U.S. Secretary of State Colin Powell says the plan to reunite Cyprus presented earlier this month by U.N. Secretary-General Kofi Annan presents a "historic opportunity" to resolve the long-standing dispute over the island. He spoke to reporters after talks about Cyprus and related issues with Greek Foreign Minister George Papandreou.

The meeting here came amid deadline pressure on the Turkish-Cypriot leadership to join their Greek-Cypriot counterparts in accepting the Annan plan, which would allow a reunited Cypriot republic comprising two "component states" to enter the European Union next month.

The U.N. chief has asked the sides for a formal response by this coming Saturday, less than two weeks before Cyprus is due to join the EU at its meeting in Copenhagen December 12.

While Greek Cypriot leader Glafkos Clerides, has said he accepts the Annan plan as a basis for negotiations, the Turkish Cypriot leader Rauf Denktash, who is hospitalized in the United States, said Wednesday the plan needs territorial adjustments.

The Bush administration has strongly supported Mr. Annan's settlement efforts. In a talk with reporters here with Mr. Papandreou at his side, Secretary Powell said he was unsure whether there would a breakthrough before the Copenhagen meeting. But he made clear his hope that the plan will be embraced by both Cypriot communities. "I hope that both sides realize, and I think both sides do realize, that this is an historic opportunity to solve a long-standing problem," said Mr. Powell. "And the secretary-general has asked for a response by the 30th of November, and I hope that both sides will respond in a way that allows the process to move forward. And then we will see what will happen over the next week to 12 days as to whether or not there is more progress that would fit into the progress we hope to see made at the Copenhagen meeting."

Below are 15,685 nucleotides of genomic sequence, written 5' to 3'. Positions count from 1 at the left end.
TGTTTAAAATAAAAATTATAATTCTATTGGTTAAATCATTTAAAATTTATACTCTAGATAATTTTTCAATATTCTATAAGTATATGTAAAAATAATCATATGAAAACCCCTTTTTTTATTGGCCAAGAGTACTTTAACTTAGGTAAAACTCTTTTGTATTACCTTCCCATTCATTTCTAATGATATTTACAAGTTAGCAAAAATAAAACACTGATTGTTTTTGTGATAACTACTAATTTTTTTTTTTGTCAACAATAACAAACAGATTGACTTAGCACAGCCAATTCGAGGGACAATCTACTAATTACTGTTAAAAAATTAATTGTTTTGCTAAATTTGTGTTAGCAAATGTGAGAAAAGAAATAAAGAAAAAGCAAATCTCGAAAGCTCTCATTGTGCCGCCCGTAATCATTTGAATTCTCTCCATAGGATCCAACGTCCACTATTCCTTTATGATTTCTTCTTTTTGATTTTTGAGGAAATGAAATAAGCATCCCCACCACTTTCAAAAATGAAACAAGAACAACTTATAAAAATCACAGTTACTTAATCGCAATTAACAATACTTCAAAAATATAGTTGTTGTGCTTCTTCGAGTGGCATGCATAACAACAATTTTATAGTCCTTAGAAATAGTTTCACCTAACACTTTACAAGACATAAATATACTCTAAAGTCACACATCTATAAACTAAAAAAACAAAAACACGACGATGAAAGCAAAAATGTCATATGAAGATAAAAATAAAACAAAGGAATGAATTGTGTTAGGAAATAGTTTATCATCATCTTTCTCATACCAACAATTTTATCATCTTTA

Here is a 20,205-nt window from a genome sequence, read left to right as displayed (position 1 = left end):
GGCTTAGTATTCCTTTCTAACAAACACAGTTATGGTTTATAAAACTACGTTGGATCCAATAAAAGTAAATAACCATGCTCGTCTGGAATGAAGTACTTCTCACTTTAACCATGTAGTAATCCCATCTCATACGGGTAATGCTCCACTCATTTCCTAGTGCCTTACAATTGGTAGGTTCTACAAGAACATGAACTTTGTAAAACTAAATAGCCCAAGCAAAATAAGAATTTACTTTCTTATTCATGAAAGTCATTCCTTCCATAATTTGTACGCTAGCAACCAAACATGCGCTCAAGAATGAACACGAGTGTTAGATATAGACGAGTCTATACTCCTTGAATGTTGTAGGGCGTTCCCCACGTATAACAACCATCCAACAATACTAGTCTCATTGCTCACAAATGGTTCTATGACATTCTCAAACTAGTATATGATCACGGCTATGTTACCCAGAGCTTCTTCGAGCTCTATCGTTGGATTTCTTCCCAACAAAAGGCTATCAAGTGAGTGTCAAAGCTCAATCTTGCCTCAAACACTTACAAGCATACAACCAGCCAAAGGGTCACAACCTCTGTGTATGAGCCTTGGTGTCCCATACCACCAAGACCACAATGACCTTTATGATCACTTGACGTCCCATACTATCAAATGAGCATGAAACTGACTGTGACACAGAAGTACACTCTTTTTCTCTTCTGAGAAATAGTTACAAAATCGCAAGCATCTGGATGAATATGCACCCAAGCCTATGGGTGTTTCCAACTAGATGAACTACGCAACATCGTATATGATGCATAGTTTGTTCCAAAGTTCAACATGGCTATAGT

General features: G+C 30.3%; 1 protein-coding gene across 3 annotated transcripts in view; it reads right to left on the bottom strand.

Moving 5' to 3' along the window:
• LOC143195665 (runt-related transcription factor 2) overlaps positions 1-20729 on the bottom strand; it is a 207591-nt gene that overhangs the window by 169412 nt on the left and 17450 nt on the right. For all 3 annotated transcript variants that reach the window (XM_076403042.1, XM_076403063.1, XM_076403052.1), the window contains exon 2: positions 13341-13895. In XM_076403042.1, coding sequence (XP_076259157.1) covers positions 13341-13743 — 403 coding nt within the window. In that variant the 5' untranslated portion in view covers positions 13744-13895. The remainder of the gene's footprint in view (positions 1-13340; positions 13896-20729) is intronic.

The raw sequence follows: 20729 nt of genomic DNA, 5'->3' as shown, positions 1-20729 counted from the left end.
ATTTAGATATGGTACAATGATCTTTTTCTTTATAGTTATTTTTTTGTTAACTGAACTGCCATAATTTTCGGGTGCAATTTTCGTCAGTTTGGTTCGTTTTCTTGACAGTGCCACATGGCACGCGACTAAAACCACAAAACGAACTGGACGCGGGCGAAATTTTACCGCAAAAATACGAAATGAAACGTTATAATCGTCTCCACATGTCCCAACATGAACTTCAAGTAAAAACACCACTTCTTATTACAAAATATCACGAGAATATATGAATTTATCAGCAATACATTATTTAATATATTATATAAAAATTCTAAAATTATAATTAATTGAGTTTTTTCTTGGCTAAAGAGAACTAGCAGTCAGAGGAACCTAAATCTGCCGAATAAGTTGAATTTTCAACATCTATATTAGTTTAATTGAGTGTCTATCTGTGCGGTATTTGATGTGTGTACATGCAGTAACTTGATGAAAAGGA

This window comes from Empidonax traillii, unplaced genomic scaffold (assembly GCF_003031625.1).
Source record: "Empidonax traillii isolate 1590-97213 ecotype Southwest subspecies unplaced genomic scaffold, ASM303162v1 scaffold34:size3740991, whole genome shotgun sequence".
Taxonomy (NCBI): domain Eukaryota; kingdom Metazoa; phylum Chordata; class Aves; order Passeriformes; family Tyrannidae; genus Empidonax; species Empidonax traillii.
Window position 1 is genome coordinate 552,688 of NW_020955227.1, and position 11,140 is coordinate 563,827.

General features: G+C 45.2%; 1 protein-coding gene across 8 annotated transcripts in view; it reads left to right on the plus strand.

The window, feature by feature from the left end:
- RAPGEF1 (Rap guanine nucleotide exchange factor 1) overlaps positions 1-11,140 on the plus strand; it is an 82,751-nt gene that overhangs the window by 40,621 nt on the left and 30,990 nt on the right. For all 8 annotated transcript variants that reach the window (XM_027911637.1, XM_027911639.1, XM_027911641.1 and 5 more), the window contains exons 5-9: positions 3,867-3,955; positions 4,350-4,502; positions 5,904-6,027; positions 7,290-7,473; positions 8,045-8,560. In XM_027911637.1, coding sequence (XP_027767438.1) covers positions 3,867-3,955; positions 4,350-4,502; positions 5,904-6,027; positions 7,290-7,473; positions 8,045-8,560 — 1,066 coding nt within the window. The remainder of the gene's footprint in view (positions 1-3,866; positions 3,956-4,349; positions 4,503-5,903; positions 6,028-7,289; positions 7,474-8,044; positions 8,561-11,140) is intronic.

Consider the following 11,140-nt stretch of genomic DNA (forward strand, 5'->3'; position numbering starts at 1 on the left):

The United Nations plan asks the Turkish-Cypriot side to give up a portion of the land it controls in exchange for the economic windfall that would accompany EU membership. If it fails to accept the U.N. initiative, the more prosperous ethnic Greek part of the island would join the community alone.

Both the governments of Greece and Turkey have been supportive of the Annan initiative, reflecting the warming trend in their relationship in recent years driven in part by the prospects of EU membership.

Turkey is not among the 10 countries being admitted to the EU next month. But in his comments here, Mr. Papandreou stressed his government's support for a decision at the Copenhagen meeting setting a date certain for Turkish accession talks. "Greece has been up-front in saying that we would want to see a very positive message towards Turkey, and therefore looking at a specific date for the beginning of accession discussions with Turkey and the European Union," he said. "This of course would be within the criteria that all candidate countries would have to fulfill. But I think it would be a very positive message and would keep, I would say, an important movement we are now seeing in Turkey for change, for deepening democratic institutions, human rights, and of course for the Cyprus problem."

The discussions here also covered Iraq, with Mr. Papandreou stressing his support for the U.N. resolution returning weapons inspectors to Iraq, and expressing hope the issue can be resolved diplomatically.

Mr. Powell thanked Greece for its support in the war against terrorism and congratulated Greek authorities for the arrests earlier this year of top leaders of the November 17th terrorist group, whose victims over the years included several Americans, including a senior CIA official in 1975.